It starts when an ambulance arrives at the emergency department and ends when department staff accept care of the patient.

The transfer-of-care figures were from December.

St George Hospital emergency staff specialist Peter Grant said the new department was better equipped to handle the flow of patients.

New features such as parking for eight ambulances, direct entry in resuscitation, X-ray and CT imaging, fast-track room and a mental health short-stay ward benefited transfer of care.

“It’s shown just how much we had outgrown the old department,” Dr Grant said.

“You also can’t achieve effective patient flow unless inpatient departments are still functioning, especially over Christmas.”

The new emergency department opened on October 15. Its busiest day was on January 2, when 254 patients were treated.

“You still feel the pressure but you are in a much better appointed environment, Dr Grant said.

“The new [emergency department] is exceeding expectations in terms of staff morale, patient care and transfer of care time.” Asked about the affect cuts to Medicare rebates for visits to a GP would have on the department, he said said: “Any increases in less-urgent cases would be a concern for us and we’d have to resource for it”.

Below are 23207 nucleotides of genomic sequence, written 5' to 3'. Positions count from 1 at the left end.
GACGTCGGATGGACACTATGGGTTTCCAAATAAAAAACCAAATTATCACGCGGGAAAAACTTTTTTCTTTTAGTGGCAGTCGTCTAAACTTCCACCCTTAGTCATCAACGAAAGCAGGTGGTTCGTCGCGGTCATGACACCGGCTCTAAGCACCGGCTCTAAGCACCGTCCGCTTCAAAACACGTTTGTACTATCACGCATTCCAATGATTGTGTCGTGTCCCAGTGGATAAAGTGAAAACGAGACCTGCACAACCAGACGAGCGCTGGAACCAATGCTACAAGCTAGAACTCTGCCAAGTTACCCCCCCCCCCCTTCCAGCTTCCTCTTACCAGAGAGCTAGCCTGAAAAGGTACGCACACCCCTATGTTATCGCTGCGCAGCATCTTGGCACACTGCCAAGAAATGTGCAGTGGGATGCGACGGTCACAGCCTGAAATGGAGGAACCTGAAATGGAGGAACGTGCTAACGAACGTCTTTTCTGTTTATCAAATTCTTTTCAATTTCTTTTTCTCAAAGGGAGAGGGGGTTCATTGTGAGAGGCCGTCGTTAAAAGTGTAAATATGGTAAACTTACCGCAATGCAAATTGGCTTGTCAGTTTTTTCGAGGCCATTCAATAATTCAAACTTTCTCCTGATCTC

On January 15 federal Health Minister Sussan Ley announced the government had scrapped its plans to cut the Medicare rebate by $20 for short visits to the doctor.

Ms Ley said she was committed to introducing price signals, including the $5 GP co-payment due to start on July 1.

PERFORMANCE MEASURES

Presentations have increased by 7per cent at St George Hospital since the start of the ‘‘Save emergency departments for emergencies’’ campaign. At some hospitals, the increase has been 25percent.

Transfer of care was introduced in addition to previously reported off-stretcher time as a measure to provide a more complete picture.

Both transfer of care and off-stretcher time start when the ambulance arrives at the emergency department. Off-stretcher time continues until ambulance paramedics return to their vehicle.

How would a $5 GP co-payment affect you?

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Capalaba developer faces hefty fines over trees

Council officers speak with Paul McManus at the Capalaba site where trees were removed without council approval. PHOTO: Chris McCormack Council officers speak with Paul McManus at the Capalaba site where trees were removed without council approval. Photo by Chris McCormack
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A CAPALABA developer faces hefty fines or possible court action after clearing koala trees from a property at Beenwerrin Crescent, Capalaba, on Wednesday.

Redland City Council officers were called to the 2096sq m site after neighbours complained trees at the back of the property were being removed illegally.